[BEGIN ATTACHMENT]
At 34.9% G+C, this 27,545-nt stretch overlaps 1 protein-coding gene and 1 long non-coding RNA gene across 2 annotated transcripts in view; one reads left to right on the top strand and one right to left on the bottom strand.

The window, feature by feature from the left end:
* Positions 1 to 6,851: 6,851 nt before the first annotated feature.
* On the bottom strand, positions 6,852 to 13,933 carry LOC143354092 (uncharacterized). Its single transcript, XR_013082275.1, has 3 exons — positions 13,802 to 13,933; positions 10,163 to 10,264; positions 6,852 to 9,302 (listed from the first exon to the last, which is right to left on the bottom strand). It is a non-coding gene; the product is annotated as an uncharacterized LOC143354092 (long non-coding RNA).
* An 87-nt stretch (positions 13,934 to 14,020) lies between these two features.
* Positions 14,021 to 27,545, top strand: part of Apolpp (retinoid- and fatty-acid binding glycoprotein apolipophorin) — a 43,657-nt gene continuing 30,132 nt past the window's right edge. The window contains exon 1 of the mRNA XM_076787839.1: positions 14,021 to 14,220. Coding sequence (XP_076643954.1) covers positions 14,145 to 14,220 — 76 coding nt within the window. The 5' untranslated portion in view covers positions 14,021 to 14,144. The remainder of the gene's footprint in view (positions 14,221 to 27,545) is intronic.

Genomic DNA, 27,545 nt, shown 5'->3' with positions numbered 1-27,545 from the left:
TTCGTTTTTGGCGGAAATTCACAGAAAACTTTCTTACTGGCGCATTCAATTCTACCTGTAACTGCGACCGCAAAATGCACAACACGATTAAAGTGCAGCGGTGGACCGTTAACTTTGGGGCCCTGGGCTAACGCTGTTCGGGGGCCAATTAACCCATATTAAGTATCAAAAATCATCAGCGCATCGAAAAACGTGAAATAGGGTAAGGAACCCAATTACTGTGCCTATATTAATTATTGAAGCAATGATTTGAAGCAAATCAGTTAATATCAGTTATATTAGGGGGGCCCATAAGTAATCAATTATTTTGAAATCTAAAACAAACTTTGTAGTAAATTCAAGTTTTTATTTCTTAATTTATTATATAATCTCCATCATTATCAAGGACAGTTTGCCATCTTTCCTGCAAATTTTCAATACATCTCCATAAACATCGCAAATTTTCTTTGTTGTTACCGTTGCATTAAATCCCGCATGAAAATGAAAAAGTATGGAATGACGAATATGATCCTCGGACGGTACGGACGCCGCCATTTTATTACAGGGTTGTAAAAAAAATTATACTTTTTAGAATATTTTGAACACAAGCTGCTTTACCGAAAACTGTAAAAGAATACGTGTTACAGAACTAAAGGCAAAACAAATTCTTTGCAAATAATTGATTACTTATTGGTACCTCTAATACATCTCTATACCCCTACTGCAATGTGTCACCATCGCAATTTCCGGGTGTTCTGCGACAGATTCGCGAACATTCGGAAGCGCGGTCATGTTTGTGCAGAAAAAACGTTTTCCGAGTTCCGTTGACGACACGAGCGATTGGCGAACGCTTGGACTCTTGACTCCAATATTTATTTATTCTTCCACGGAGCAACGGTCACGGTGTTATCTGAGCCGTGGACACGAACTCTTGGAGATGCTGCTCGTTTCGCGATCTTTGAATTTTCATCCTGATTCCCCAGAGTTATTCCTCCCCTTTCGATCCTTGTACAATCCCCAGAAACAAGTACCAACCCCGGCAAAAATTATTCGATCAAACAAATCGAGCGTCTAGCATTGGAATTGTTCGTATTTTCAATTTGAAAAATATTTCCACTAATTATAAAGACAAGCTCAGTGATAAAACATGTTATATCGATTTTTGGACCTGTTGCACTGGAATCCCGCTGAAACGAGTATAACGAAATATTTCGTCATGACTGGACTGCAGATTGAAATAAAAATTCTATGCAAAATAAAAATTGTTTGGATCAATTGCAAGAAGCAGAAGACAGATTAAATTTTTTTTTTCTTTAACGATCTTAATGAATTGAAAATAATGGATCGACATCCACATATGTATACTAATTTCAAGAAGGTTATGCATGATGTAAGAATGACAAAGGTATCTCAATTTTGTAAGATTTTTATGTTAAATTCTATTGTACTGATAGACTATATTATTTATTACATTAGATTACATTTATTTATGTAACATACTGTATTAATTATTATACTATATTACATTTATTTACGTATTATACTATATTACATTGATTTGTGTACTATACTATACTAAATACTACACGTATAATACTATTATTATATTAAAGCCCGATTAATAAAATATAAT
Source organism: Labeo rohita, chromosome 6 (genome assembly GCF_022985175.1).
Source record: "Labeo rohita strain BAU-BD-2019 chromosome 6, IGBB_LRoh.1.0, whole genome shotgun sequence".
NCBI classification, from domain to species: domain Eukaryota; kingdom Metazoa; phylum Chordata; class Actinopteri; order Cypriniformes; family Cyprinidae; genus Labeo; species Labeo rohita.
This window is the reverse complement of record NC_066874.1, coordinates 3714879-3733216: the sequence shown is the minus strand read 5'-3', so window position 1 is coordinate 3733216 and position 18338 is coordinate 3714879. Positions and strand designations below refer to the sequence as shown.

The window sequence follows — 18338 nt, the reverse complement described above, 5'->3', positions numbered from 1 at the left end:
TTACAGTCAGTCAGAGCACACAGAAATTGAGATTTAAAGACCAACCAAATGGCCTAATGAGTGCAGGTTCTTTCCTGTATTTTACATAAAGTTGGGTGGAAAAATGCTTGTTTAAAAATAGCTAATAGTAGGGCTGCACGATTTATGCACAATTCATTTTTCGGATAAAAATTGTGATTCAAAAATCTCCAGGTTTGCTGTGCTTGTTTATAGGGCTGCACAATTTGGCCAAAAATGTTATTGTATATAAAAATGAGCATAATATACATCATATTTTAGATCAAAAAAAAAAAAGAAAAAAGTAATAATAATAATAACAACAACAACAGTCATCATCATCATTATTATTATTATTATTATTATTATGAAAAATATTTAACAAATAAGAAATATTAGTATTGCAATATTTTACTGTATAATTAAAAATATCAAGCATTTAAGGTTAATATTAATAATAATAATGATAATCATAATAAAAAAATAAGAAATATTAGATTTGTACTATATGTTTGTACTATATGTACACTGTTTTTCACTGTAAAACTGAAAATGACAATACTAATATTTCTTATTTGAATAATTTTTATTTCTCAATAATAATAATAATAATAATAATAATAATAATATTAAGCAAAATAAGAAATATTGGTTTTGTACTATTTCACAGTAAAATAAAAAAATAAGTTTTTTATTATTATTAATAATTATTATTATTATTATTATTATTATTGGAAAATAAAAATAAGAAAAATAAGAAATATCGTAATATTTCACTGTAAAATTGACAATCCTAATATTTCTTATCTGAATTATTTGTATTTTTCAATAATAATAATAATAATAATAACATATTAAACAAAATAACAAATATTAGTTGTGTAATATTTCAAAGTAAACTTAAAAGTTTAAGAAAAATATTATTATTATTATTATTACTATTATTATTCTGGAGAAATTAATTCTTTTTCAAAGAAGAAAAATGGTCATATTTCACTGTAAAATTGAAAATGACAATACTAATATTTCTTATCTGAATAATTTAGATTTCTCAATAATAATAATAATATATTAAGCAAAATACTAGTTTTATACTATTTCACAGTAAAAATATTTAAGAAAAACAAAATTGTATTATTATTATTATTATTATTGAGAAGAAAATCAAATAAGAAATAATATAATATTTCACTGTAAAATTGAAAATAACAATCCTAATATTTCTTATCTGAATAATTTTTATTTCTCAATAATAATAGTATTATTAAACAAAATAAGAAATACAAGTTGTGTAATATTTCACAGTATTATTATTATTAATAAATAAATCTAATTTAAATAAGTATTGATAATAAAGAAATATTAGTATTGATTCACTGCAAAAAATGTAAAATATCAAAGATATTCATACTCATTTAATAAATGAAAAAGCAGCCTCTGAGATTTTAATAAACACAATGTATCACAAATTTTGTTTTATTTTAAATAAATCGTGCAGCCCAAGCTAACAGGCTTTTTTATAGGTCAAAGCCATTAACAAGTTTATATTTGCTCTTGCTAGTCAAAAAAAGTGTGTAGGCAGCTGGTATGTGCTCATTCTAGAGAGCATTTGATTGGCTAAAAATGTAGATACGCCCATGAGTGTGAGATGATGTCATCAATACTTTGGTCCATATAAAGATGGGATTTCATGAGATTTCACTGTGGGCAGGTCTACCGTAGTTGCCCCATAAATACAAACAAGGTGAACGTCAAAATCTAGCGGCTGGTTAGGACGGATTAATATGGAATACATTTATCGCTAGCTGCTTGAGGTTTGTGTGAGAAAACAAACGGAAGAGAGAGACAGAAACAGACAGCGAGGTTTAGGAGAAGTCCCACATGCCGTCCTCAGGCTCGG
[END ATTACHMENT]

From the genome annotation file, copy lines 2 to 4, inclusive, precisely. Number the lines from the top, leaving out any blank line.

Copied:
The window, feature by feature from the left end:
* Positions 1 to 6,851: 6,851 nt before the first annotated feature.
* On the bottom strand, positions 6,852 to 13,933 carry LOC143354092 (uncharacterized). Its single transcript, XR_013082275.1, has 3 exons — positions 13,802 to 13,933; positions 10,163 to 10,264; positions 6,852 to 9,302 (listed from the first exon to the last, which is right to left on the bottom strand). It is a non-coding gene; the product is annotated as an uncharacterized LOC143354092 (long non-coding RNA).